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Lessons from Xerox’s Succession Experience

When Ursula Burns took the reins at Xerox Corp. in 2009, succeeding then CEO Anne Mulcahy, she became the first woman in Fortune 500 history to succeed another woman as CEO. She also became the first black women to lead a Fortune 500 company.

478242399Former Xerox CHRO Pat Nazemetz shared the first informational tidbit during her compact 20-minute presentation on Xerox’ CEO-succession story during day two of the 2014 i4cp Conference in Scottsdale.

Of course, neither of these two points about the Mulcahy-Burns succession story is terribly surprising. The CEO position continues to be male-dominated at Fortune 500 companies. Hopefully, that will change someday; but for now, I suppose I’ll just tuck these two facts away in case I ever become a contestant on Jeopardy. (Don’t hold your breath.)

Nazemetz left Xerox in 2011 and went on to launch her own consulting firm – NAZ DEC LLC. Her LinkedIn profile notes that she held the top HR role at Xerox through four CEOs.

As far as Nazemetz is concerned, succession should be HR’s “core competency.” At the end of the day, she said, “it’s what HR needs to be good at.”

Nazemetz, who described the Mulcahy-Burns succession as the capstone of her HR career, went on to detail a few of the lessons she learned along the way, including:

  • Don’t leave talent to chance. “We were very lucky at Xerox. We had two women leaders who didn’t leak out of our pipeline,” she said, adding that she realizes it’s not likely to happen ever again.
  •  Make time your ally and not your adversary. CEO succession should always be in play and the best boards are always thinking about it, she said. (Nazemetz noted that HR needs to be the choreographer of the process and transition, making sure that all of the pieces come together.
  • Ensuring an effective transition takes every skill and capability HR leaders have available to them. “You need to be a trusted adviser,” she said. “You need to be a translator, communicator and mirror.” By mirror, she means HR needs to be able to hold up the mirror to both the CEO who’s leaving and the incoming CEO and let them know how the transition is impacting the organization.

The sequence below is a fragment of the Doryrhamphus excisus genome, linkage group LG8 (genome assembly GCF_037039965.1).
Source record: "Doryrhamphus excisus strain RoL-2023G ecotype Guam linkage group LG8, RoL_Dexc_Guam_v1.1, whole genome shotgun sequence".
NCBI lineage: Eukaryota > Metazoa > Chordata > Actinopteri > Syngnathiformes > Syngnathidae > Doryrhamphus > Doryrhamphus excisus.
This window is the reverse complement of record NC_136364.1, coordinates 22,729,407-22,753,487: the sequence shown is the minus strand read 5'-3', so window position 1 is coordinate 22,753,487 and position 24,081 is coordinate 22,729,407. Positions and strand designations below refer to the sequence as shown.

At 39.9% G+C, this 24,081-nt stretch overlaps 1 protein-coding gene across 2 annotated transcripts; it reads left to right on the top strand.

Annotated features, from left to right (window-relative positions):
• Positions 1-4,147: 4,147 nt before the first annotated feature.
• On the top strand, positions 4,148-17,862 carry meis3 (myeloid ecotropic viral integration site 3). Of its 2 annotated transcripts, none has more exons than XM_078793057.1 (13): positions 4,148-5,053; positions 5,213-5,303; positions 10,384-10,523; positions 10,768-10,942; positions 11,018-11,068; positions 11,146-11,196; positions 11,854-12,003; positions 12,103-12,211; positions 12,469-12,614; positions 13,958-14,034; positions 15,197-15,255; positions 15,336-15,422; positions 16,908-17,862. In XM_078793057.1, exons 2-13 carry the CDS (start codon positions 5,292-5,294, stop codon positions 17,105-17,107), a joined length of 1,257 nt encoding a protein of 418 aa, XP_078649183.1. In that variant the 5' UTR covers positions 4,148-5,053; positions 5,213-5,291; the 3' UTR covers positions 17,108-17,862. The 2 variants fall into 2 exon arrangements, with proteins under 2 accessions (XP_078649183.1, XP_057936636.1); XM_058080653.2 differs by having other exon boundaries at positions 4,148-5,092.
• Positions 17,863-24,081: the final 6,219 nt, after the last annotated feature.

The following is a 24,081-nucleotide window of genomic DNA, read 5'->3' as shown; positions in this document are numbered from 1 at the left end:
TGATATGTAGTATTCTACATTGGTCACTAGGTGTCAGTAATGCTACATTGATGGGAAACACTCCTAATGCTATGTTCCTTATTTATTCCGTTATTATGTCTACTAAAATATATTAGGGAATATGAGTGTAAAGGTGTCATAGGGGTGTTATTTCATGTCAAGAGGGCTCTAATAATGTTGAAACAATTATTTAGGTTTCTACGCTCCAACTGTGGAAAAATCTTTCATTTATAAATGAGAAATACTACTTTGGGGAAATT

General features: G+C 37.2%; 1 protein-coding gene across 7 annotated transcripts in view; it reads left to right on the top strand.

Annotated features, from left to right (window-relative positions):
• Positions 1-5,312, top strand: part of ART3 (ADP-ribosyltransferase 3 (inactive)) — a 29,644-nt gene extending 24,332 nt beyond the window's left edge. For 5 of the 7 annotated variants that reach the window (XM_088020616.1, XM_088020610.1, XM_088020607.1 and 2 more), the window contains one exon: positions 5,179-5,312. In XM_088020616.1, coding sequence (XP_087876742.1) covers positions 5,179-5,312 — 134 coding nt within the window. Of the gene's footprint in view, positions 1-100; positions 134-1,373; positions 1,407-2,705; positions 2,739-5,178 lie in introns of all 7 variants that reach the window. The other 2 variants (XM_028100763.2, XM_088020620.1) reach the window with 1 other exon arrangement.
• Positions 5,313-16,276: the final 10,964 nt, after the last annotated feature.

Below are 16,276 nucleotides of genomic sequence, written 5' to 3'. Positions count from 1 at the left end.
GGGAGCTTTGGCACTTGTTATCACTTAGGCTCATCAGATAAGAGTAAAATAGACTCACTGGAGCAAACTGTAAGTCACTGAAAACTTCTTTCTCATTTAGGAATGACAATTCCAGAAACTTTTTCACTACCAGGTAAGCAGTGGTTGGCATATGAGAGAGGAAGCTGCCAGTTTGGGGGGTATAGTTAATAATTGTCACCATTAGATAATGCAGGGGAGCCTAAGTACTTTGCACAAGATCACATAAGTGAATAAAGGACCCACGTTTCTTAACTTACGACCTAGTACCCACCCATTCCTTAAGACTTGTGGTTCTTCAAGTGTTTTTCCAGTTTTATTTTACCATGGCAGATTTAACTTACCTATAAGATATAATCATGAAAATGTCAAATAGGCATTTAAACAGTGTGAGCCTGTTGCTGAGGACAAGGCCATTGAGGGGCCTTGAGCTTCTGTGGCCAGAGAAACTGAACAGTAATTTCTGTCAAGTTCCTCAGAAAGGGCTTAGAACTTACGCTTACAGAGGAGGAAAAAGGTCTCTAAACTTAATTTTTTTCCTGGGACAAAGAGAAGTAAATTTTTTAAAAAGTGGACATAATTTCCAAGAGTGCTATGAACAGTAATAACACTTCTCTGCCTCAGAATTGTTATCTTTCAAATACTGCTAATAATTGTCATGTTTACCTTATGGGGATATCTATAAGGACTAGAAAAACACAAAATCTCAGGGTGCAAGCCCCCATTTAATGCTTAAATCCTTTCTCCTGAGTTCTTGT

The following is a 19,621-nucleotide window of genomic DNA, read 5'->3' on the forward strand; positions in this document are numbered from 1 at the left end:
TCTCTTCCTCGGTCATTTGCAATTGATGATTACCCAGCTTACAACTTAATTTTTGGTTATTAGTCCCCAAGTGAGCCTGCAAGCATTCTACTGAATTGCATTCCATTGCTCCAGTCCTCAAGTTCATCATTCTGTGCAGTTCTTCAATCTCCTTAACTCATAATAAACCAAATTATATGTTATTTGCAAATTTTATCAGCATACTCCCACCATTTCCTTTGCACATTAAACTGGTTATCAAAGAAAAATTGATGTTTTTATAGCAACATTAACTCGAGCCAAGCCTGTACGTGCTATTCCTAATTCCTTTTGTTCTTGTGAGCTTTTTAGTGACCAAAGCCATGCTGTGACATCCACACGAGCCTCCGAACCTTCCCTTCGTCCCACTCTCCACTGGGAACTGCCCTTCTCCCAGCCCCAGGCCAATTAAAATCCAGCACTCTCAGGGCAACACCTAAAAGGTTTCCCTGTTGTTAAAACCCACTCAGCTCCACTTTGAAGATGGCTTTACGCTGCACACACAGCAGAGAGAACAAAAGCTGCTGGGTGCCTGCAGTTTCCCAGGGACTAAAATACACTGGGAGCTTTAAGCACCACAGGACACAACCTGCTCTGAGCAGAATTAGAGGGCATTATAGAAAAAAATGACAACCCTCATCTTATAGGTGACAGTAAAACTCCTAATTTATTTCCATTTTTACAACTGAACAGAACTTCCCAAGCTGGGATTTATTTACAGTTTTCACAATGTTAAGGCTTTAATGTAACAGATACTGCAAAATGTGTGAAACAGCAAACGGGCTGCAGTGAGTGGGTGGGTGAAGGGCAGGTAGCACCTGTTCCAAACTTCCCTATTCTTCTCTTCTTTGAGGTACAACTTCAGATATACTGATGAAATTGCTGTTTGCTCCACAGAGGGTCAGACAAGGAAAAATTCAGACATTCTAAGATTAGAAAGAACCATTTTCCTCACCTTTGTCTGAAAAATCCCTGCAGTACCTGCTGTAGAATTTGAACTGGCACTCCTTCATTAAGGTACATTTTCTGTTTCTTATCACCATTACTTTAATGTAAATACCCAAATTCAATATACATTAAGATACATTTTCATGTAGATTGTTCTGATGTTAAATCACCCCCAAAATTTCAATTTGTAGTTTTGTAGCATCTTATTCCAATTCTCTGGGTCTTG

Nazemetz told the audience that Xerox learned some tough and memorable lessons when it brought in an outsider to lead the organization. Recognizing its error, she said, the board eventually promoted Mulcahy, who led a dramatic transformation at the company. (Xerox, Nazemetz said, was flirting with bankruptcy at the time.)

As a result of her experiences with succession, Nazemetz said she embraced the goal of having three successors for every key position at Xerox.

Nazemetz’ talk was preceded by another 20-minute presentation on accelerated development at Shell Oil Co.

Delivered by Michael Killingsworth, vice president of learning and organizational effectiveness for Shell’s Upstream Americas business, the talk touched on a yet-to-be-publicized (yes, you’re hearing it here first) facility slated to go live in September that’s aimed at speeding the training and development of offshore workers.

According to Killingsworth, it’s a first-of-its-kind facility in the oil industry. Plans, he said, are to officially publicize the new center later this year.

Currently, Killingsworth said, it takes two years to prepare workers so they can do their jobs on these offshore platforms. But once Shell’s new facility opens at the Robert Training and Conference Center one hour north of New Orleans, the time it takes to ready these workers will be trimmed to just six months.

The initiative is known as BOOST (Basic Operations Offshore Skills Training) and will enable Shell to train workers on how to do their jobs at these offshore facilities without leaving land.

In effect, Killingsworth said, Shell will be using simulators to create an offshore platform onshore. (Sounds similar to the way astronauts are trained, right?)

“Once they’ve finished their six months,” he said, “[trainees will] have everything they need to receive certification, and all of the qualifications they’ll need to go out on the platform and begin to work.”

Trainees in the program will rotate between two weeks on the simulated platform and two weeks off.  During the last month of the training, they will go through simulated incidents that they will have to react to.

Killingsworth didn’t share what the facility will cost Shell, but I have to think the global oil giant has performed a cost-reward analysis on the initiative and concluded the time-savings make it well worth the expense.

Transforming Learning Through Mobile

Of course, it only seems natural that Qualcomm, which produces the chips used in mobile devices, would be leading the way in the move to mobile learning.

168769841During yesterday’s opening-day morning keynote at i4cp’s 2014 Conference at the Fairmont Scottsdale Princess, Tamar Elkeles, vice president of learning and organizational development at Qualcomm, shared some of the ways Qualcomm (which has 31,000 people around the world) is applying learning to mobile devices.

Elkeles advised those attending the conference not to get left behind. “Mobile is not a fad,” she said. “It’s changing how we live, how we work and how we play.” (In the world of learning, Elkeles’ insight and advice carries a lot of weight.)